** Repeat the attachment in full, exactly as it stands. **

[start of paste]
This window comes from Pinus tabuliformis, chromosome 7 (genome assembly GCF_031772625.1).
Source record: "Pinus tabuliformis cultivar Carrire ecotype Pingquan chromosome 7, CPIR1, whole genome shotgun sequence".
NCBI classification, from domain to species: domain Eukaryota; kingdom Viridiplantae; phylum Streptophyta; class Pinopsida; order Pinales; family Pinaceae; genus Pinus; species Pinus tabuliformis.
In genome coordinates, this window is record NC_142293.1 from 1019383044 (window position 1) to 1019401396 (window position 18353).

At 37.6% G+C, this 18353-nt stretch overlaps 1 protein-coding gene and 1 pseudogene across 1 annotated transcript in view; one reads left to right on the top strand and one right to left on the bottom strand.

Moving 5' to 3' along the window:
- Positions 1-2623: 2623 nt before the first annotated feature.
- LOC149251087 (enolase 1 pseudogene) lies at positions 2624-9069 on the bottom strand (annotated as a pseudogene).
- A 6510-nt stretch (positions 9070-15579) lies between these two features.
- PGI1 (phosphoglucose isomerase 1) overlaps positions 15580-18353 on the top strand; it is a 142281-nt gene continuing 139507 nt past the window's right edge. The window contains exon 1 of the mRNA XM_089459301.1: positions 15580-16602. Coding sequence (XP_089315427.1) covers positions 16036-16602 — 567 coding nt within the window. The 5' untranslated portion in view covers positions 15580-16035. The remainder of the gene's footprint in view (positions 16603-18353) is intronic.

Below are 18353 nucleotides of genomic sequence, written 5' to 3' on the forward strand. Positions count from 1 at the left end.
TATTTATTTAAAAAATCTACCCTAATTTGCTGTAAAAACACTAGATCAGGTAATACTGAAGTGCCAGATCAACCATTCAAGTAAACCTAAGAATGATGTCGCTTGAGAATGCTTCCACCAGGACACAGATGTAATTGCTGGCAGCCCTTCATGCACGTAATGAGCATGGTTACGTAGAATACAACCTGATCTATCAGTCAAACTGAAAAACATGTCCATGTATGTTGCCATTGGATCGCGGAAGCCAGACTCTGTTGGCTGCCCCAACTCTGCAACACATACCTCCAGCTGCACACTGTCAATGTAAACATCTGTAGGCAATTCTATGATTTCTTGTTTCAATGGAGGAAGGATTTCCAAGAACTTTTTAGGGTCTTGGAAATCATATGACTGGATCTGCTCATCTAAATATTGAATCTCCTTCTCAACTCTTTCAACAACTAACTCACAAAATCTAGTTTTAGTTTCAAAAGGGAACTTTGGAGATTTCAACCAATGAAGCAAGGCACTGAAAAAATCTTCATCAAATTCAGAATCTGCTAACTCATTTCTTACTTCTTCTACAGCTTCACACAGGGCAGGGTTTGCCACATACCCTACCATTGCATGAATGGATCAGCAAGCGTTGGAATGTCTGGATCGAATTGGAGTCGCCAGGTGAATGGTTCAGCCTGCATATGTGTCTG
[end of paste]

This window comes from Pinus tabuliformis, chromosome 7 (genome assembly GCF_031772625.1).
Source record: "Pinus tabuliformis cultivar Carrire ecotype Pingquan chromosome 7, CPIR1, whole genome shotgun sequence".
NCBI classification, from domain to species: domain Eukaryota; kingdom Viridiplantae; phylum Streptophyta; class Pinopsida; order Pinales; family Pinaceae; genus Pinus; species Pinus tabuliformis.
In genome coordinates, this window is record NC_142293.1 from 1019383044 (window position 1) to 1019401396 (window position 18353).

At 37.6% G+C, this 18353-nt stretch overlaps 1 protein-coding gene and 1 pseudogene across 1 annotated transcript in view; one reads left to right on the top strand and one right to left on the bottom strand.

Moving 5' to 3' along the window:
- Positions 1-2623: 2623 nt before the first annotated feature.
- LOC149251087 (enolase 1 pseudogene) lies at positions 2624-9069 on the bottom strand (annotated as a pseudogene).
- A 6510-nt stretch (positions 9070-15579) lies between these two features.
- PGI1 (phosphoglucose isomerase 1) overlaps positions 15580-18353 on the top strand; it is a 142281-nt gene continuing 139507 nt past the window's right edge. The window contains exon 1 of the mRNA XM_089459301.1: positions 15580-16602. Coding sequence (XP_089315427.1) covers positions 16036-16602 — 567 coding nt within the window. The 5' untranslated portion in view covers positions 15580-16035. The remainder of the gene's footprint in view (positions 16603-18353) is intronic.

Below are 18353 nucleotides of genomic sequence, written 5' to 3' on the forward strand. Positions count from 1 at the left end.
TATTTATTTAAAAAATCTACCCTAATTTGCTGTAAAAACACTAGATCAGGTAATACTGAAGTGCCAGATCAACCATTCAAGTAAACCTAAGAATGATGTCGCTTGAGAATGCTTCCACCAGGACACAGATGTAATTGCTGGCAGCCCTTCATGCACGTAATGAGCATGGTTACGTAGAATACAACCTGATCTATCAGTCAAACTGAAAAACATGTCCATGTATGTTGCCATTGGATCGCGGAAGCCAGACTCTGTTGGCTGCCCCAACTCTGCAACACATACCTCCAGCTGCACACTGTCAATGTAAACATCTGTAGGCAATTCTATGATTTCTTGTTTCAATGGAGGAAGGATTTCCAAGAACTTTTTAGGGTCTTGGAAATCATATGACTGGATCTGCTCATCTAAATATTGAATCTCCTTCTCAACTCTTTCAACAACTAACTCACAAAATCTAGTTTTAGTTTCAAAAGGGAACTTTGGAGATTTCAACCAATGAAGCAAGGCACTGAAAAAATCTTCATCAAATTCAGAATCTGCTAACTCATTTCTTACTTCTTCTACAGCTTCACACAGGGCAGGGTTTGCCACATACCCTACCATTGCATGAATGGATCAGCAAGCGTTGGAATGTCTGGATCGAATTGGAGTCGCCAGGTGAATGGTTCAGCCTGCATATGTGTCTG